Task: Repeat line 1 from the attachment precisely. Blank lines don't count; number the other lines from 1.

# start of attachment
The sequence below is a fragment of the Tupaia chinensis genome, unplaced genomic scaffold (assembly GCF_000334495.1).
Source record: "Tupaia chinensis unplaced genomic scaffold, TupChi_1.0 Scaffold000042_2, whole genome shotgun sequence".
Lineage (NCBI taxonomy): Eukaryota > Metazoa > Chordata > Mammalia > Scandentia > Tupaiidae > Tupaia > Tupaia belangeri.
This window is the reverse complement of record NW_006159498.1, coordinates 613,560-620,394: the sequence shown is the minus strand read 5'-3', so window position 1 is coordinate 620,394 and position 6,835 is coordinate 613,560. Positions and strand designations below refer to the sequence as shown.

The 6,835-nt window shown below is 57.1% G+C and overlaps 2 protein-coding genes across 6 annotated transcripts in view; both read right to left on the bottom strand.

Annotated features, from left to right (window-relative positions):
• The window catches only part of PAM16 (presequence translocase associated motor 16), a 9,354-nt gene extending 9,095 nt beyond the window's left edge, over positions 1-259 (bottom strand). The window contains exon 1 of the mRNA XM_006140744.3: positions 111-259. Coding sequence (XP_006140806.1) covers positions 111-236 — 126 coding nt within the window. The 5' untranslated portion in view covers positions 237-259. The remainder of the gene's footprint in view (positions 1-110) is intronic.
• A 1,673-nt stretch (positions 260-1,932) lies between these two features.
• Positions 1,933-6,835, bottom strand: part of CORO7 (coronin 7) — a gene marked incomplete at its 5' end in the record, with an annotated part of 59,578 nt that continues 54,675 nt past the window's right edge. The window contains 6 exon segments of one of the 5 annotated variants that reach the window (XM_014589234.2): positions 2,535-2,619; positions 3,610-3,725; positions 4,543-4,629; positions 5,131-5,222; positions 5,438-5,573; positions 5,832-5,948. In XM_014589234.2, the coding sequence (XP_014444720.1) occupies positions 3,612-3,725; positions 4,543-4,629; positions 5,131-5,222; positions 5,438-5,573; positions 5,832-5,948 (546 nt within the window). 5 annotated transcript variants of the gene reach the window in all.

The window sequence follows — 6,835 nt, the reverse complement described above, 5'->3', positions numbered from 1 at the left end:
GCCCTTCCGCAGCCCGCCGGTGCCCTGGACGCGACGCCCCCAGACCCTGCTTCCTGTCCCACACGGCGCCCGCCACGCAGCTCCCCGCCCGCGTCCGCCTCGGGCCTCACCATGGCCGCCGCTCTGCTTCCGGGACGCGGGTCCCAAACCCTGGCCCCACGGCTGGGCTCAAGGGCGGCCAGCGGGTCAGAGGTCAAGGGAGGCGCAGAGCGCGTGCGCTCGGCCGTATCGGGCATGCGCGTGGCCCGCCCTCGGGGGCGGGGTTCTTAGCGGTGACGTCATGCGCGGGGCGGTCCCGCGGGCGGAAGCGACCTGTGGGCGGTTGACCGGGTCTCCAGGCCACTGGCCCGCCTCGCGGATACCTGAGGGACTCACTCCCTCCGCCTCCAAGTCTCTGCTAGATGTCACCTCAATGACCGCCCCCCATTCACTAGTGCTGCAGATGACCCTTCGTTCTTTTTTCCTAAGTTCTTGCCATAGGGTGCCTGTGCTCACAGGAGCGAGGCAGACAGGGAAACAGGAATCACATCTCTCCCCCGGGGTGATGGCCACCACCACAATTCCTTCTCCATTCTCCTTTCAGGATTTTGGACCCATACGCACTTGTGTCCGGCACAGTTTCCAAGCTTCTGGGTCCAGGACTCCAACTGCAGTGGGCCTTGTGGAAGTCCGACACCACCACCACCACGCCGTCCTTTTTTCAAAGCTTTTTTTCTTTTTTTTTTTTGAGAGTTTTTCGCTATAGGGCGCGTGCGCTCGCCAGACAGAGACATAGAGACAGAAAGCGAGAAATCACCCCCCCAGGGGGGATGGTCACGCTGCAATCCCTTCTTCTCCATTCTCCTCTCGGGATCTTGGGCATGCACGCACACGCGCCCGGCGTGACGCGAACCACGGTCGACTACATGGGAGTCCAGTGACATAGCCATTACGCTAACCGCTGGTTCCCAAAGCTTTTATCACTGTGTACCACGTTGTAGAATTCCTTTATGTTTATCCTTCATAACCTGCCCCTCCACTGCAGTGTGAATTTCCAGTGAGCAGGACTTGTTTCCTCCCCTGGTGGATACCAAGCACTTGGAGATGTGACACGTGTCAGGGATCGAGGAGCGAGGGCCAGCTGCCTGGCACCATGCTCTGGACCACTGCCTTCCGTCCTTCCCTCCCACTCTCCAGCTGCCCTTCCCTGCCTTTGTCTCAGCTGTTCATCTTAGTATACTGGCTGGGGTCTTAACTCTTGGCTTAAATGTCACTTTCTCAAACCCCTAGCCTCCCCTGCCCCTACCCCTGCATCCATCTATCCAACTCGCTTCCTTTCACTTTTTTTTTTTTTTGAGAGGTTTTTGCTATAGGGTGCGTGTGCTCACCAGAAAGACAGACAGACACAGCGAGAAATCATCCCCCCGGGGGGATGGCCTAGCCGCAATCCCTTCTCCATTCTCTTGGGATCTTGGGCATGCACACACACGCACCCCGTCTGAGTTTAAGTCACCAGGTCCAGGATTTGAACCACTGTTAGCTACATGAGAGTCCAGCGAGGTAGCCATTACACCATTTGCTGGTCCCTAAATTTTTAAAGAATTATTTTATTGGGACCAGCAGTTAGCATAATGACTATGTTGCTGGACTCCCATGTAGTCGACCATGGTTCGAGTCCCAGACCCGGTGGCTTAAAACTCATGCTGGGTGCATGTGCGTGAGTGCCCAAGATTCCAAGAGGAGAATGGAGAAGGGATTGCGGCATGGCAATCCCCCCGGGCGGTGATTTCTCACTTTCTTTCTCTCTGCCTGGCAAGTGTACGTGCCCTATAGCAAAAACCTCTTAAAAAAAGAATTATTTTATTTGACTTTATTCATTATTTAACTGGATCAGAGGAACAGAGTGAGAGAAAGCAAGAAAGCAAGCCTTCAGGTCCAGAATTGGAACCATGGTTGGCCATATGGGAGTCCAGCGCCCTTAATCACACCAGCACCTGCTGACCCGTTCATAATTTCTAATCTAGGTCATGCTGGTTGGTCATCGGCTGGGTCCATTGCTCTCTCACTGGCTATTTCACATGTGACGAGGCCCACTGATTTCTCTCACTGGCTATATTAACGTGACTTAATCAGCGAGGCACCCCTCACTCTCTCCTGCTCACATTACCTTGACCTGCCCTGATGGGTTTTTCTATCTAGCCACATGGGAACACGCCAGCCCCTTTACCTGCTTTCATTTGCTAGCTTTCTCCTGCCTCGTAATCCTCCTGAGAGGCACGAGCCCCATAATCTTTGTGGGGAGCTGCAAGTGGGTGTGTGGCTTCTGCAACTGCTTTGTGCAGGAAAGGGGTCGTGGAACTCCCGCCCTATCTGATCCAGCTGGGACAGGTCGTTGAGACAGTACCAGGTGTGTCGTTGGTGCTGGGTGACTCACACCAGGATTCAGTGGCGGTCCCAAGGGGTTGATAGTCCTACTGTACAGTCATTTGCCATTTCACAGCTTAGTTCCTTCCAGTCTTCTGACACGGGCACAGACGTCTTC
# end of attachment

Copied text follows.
The sequence below is a fragment of the Tupaia chinensis genome, unplaced genomic scaffold (assembly GCF_000334495.1).